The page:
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    If you want to justify it that way for yourself fine, but most people who have not bought an airplane yet would consider acquisition costs, hangar rent, insurance and maintenance, not to mention that some airplanes don't burn car gas and burn more than 8 GPH. Even people who have an airplane may look at all of that and decide their money is better spent elsewhere. Then there is the cost per hour issue. Most people I know who have sold their airplanes figured out that their all-in per-hour costs were astronomical because they didn't have the occasion to fly their airplane that much. One guy told me he only flew it 5 hours in the preceding year.
     
  21. Jay Honeck

    Jay Honeck Touchdown! Greaser!

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    Yup. The airport is full of hangar queens that are flown less than 10 hours a year.

    It's false economy, IMHO, to not fly your plane. If you're stuck with all the fixed costs, anyway, you are only hurting your investment by not exercising it. There is nothing worse for an airplane than not using it.
     
  22. Henning

    Henning Ejection Handle Pulled

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    Basically yes, a nation wide fleet of planes that are available like rental cars with "One way" availability. Need a plane, grab one. Repositioning flights when necessary can be handled during instructional flights. Use 3 or 4 different models of various capability that are common to each other to minimize on both maintenance costs and 'check out' costs. That is the only way one can apply "economy of scale" to GA. You have a single buy in to the co-op then have access to a plane anywhere you want at a moderate hourly dry cost and you buy your fuel at co-op cost.
     
    Last edited: Jun 27, 2015
  23. Everskyward

    Everskyward Experimenter

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    In that case I would say it's false economy to have a plane. Sell it to someone who might use it.
     
  24. mkosmo

    mkosmo Pattern Altitude

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    I get the feeling that even that wouldn't make much sense. If it would, I'm sure somebody would have tried already. But like you said, nobody treats stuff nice, so nobody would be willing to lease-back more than they already do, and buying for such a venture would be impossible.

    Flight clubs are fairly successful, but not many are particularly large... PlusOne being the obvious. Perhaps that's the model that will actually help things out? Just need to find some capital to get similar things going across the country.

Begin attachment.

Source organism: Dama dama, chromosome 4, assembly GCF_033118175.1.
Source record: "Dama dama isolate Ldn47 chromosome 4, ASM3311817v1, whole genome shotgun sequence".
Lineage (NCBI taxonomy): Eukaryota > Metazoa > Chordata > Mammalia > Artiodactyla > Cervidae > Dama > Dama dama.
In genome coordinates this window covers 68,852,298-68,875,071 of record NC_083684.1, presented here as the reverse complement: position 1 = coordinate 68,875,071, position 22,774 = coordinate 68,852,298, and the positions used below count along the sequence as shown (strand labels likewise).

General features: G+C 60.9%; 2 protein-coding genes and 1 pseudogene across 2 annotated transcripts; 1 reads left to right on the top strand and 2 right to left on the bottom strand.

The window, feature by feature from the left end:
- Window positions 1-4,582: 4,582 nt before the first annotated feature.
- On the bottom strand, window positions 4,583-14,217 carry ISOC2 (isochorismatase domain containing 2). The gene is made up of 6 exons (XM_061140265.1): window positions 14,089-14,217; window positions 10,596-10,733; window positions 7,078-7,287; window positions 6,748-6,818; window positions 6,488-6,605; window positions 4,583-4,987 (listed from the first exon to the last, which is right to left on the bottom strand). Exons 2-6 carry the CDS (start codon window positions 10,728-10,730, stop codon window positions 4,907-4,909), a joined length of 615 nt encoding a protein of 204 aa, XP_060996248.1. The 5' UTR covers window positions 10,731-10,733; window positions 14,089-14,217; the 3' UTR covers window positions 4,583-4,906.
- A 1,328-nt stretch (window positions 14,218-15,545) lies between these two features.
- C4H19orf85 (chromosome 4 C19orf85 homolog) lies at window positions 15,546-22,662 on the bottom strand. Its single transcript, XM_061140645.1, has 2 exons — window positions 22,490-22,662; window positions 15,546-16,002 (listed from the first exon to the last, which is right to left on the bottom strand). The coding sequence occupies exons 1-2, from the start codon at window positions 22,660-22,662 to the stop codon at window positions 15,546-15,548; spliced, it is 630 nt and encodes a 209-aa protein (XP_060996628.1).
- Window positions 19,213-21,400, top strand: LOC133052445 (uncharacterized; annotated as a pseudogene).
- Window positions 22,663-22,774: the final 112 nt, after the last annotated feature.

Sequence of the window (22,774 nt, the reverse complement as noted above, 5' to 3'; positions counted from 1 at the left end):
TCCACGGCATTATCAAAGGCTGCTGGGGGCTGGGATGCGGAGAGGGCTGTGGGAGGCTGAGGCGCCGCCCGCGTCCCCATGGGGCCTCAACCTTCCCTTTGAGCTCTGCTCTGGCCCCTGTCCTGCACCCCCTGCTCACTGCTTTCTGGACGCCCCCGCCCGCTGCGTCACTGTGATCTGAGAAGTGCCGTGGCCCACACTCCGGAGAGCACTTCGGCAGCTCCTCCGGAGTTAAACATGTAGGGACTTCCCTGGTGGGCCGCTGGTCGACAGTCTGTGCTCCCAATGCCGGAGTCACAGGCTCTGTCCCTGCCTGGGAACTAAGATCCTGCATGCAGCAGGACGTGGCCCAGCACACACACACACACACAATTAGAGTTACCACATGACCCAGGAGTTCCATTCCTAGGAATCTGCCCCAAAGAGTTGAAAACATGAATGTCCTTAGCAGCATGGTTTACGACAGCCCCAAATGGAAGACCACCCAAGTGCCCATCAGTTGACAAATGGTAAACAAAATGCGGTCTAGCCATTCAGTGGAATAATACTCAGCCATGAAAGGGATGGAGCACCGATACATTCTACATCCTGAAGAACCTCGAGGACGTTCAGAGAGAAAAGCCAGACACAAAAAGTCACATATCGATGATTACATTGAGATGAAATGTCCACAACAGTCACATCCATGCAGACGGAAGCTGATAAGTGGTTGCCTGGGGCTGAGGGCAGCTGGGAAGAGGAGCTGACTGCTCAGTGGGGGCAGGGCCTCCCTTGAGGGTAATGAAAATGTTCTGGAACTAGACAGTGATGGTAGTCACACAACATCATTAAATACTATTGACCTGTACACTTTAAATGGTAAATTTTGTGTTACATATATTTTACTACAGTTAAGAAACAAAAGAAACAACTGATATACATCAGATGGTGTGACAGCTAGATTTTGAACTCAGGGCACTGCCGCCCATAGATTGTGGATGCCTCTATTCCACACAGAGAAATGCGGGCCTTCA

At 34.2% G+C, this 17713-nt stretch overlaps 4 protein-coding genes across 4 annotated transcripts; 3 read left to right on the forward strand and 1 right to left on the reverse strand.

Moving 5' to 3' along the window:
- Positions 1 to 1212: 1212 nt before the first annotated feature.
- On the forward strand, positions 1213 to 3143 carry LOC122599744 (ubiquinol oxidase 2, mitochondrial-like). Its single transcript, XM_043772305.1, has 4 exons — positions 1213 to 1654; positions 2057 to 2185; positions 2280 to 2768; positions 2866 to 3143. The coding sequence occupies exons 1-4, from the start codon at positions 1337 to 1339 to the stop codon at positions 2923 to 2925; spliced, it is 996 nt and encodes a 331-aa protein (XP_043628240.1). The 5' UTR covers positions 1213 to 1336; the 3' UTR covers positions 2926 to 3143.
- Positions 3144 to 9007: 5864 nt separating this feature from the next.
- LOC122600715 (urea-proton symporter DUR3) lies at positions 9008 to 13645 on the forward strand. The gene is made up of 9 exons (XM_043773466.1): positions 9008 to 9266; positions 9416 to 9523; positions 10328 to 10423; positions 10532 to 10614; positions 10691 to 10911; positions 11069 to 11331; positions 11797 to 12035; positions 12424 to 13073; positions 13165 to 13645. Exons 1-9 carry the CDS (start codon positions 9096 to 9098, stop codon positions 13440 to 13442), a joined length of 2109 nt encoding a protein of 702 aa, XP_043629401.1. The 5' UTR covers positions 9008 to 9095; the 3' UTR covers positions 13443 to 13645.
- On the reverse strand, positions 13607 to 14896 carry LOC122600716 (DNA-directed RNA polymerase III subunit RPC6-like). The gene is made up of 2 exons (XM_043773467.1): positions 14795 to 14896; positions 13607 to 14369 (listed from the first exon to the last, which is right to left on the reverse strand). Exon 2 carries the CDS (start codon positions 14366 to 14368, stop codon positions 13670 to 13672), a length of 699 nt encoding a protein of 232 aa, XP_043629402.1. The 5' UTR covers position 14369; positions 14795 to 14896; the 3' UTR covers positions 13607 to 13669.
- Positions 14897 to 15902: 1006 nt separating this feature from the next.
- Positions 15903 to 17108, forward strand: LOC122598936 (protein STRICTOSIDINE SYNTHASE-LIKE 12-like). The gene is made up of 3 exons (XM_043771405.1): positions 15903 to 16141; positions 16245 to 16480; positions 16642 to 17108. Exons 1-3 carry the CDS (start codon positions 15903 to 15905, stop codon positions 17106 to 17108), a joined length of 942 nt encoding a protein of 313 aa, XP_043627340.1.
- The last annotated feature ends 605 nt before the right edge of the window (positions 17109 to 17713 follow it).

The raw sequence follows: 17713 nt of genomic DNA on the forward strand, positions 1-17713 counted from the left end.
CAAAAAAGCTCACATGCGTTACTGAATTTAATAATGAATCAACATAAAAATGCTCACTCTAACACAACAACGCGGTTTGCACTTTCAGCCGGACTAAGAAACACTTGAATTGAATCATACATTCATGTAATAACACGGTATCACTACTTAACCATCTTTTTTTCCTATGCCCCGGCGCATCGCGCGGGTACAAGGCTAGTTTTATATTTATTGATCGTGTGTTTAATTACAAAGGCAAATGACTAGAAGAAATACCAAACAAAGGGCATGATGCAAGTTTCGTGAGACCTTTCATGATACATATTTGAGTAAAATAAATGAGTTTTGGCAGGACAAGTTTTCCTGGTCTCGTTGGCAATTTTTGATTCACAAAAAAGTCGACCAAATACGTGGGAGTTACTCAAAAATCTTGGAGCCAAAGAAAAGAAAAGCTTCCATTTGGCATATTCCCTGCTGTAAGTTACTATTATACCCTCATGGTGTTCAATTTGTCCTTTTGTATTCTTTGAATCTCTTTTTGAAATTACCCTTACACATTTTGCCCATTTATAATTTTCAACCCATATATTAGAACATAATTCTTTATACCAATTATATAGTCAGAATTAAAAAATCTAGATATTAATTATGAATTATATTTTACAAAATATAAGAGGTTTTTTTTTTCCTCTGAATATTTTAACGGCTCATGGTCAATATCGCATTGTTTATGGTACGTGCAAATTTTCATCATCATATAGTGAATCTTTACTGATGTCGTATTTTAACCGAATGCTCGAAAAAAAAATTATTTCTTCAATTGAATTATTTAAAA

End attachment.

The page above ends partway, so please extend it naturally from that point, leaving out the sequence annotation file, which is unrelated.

25. Henning

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    It would only make sense for a manufacturer to do it. I had hoped that Cirrus might as they have nearly the perfect set up for it including the most desirable plane among 'prospective pilots', as well as the nation wide FBO/Service Center infrastructure in place. It would work quite well as a long term business model as it creates the market to use up the products at a higher rate than now requiring more replacements to be built. 10,000 pilots flying 100hrs a year will wear out approximately 250 planes a year.
     
  26. mkosmo

    mkosmo Pattern Altitude

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    Cirrus hardly builds that a year, though.

    Rough numbers show that they'd need to charge $125/hr for the airframe alone (making no money, $500k/airframe, 10k@100hr/yr, replacing 250 airframes per year, dry, no mx, no any other operating cost whatsoever). That plus other fixed plus operating would price it out of 10k pilots being able to fly 100hrs a year.
     
  27. hindsight2020

    hindsight2020 En-Route

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    As much as I despise the RV-like snobbery behind the Cirrus fad, I agree with you, that airframe is poised to be the most likely to garner enough popularity to make a rental car economies of scale plausible for GA. It would also create a cheaper market for used cirri, which is always a good thing for GA.